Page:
Saturday, August 2, 2008

Sam is Safe

It was a heartbreaking decision, but Sam and Kirsten very wisely decided to pull out with 70 miles to go.  Essentially, logistics and the inaccessibility of the trail is what mattered in the end, not Sam's ability to keep going.  Here's what happened:

Earlier in day 8, Kirsten and one of the photographers tried to forge a creek, but the engine flooded, rendering the Jeep inoperable (it had to be towed away).  Because the crew couldn't reach Sam's checkpoint, he kept going while drinking water from the creek / river and eating the food he had left.  Meanwhile, Kirsten and the photographer hitchhiked into Silverton, met up with Kirsten's parents, and somehow made it to the next checkpoint.

When Sam arrived at the checkpoint, a decision had to be made.  The crew couldn't find a local marathoner on such short notice to accompany Sam on the nighttime leg of day 8 (there are actually quite a few ultramarathoners in Silverton), so the two options were:
a) For Sam to tackle the trail at night by himself
b) To call it.

Although nobody doubted that Sam could physically keep going until the end, safety had to be the biggest concern.  Badly fatigued (yet still determined, persistent, and able), Sam would have taken a huge risk to keep going without some assurance that the crew could make it to the next checkpoint.  Further, without a running partner to help Sam navigate, staying on the trail in complete darkness would have been just too much of a risk to take.

Sam, Kirsten, etc. stayed at a hotel in Silverton last night, and will make their way to Denver today.  I haven't talked to either of them personally, but received a lengthy voicemail from Kirsten that indicated everyone's fine. 

Sam can be one of the most stubborn people I know.  To make the decision to pull out based on reasons of safety and not Sam's capacity to endure more pain (which I assure you is high enough to make it to the end) was probably one of the toughest - yet wisest - decisions Sam's ever made.  For one, I'm extremely proud of him and Kirsten to make this agonizing decision.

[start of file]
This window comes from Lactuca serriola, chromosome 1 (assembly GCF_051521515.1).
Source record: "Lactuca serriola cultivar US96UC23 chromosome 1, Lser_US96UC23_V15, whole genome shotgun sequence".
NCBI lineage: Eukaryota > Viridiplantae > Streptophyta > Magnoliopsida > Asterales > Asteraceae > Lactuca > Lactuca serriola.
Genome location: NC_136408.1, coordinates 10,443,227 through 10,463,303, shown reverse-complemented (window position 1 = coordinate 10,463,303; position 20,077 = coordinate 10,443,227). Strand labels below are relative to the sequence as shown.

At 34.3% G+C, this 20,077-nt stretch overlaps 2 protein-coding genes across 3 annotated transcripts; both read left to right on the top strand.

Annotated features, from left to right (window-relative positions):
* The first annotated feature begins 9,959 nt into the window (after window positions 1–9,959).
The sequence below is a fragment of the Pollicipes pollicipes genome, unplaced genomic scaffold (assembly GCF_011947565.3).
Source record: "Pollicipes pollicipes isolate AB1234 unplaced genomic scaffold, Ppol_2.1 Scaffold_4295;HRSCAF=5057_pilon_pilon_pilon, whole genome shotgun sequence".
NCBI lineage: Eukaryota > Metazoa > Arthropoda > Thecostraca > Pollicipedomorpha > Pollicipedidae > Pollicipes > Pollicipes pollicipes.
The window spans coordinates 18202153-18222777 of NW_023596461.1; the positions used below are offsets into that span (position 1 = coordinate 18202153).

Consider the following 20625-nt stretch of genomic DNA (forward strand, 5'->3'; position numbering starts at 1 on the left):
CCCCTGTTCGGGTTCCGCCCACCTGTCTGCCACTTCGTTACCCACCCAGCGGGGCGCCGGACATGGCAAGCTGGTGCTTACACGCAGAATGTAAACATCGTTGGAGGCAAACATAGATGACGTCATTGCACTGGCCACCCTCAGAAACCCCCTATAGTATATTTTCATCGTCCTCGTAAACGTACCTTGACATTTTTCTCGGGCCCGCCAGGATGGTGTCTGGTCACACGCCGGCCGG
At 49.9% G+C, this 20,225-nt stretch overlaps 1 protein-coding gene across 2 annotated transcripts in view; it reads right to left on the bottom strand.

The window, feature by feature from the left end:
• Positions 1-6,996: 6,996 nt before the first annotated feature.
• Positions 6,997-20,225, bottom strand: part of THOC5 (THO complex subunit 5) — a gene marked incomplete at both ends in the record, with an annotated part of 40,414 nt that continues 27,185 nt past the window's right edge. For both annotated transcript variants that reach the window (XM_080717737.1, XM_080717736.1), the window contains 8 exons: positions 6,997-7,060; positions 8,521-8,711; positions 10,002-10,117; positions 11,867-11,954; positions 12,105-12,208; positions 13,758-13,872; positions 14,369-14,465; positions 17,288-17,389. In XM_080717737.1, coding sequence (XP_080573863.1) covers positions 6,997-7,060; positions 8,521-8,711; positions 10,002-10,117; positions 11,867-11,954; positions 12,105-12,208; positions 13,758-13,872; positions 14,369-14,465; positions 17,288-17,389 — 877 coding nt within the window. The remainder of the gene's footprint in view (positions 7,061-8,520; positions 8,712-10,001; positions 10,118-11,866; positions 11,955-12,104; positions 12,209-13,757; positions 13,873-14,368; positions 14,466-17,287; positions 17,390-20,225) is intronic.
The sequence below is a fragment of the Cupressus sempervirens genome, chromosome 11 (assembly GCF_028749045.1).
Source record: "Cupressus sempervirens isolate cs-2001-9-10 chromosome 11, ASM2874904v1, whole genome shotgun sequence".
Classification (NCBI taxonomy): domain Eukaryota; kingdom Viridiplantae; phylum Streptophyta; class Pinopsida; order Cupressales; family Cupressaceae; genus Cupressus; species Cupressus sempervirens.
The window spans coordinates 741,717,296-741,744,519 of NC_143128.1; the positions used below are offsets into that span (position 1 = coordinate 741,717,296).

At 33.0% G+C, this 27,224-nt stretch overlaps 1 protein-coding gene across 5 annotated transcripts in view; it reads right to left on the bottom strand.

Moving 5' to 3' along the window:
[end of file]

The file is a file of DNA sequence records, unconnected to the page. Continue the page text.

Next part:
A quick aside - in Jon Krakauer's book Into Thin Air, he describes how even the best climbers have to turn back from their quest for the top of Mt. Everest for a variety of reasons - weather, the altitude, logistics, or even fatigue.  This doesn't stop them from trying again, but their foresight to know when to stop is what allows them to try again, and succeed. 

Sam will likely be the next person to post on this blog... I'm sure everyone will be glad to hear from him.  For now - congratulations, Sam.  You pushed yourself harder than you ever have before, and we're all extremely proud of you.


10 comments:

Rev. Steven S. Bryant said...

Sam,
I'm proud of you and even prouder to call you friend.
Blessings!

Anonymous said...

Sam -

We're so glad you're safe, and VERY proud of your awesome achievement, and even more impressed with your clearheaded decisionmaking under difficult circumstances. Wait until next year (or whenever)!

Cousin Mark

mnodurft said...

you made an amazing go of it, and unfortunately had to deal with the circumstances as they presented themselves. i believe that you made the right decision and hope that i am as wise in a similar situation. rock on.

Michael

Anonymous said...

Nice work Sam - we will be back.

BBG

Anonymous said...

Sam,
Just regroup and finish the run. It won't be a new record, but you'll be able to know you finished it and will have a baseline (as well as course knowledge) for your later return.
Just my two cents.
Best,
Bruce
PS Whether or not you finish it, your effort was very impressive.

Anonymous said...

Strong work, Sam. And a great decision to stop when you did. You'll be back.

Mark S, Minneapolis

Jim A said...

Sam, sorry it was cut short..but sometimes the hardest thing to do is know when to call it a day..

if you were in Denver for more than today feel free to give me a shout, haven't seen you since Seattle EC last year..right before I left hawkeye

Jim A

Anonymous said...

Congrats, Sam. That was an incredible run. And the trail's not going anywhere... you can kill the record next summer (or whenever). Well played~

- Adam (Brock's [former] co-worker / you and I ran together once)

Anonymous said...

I've been kept up to date by my parents, Andrew and Heather Garcia. I think I babysat you once a very long time ago, Sam! Fawn (Burns) Anderson (graduated with Daniel from Warren Central) up here in Boston, cheering for you and marveling at your goals.

Best
Fawn

Sue said...

Tough break, Sam. But if you ultimately choose to tackle this one again, victory will be so much sweeter. The great challenges in life don't go down without a fight. Good luck to you!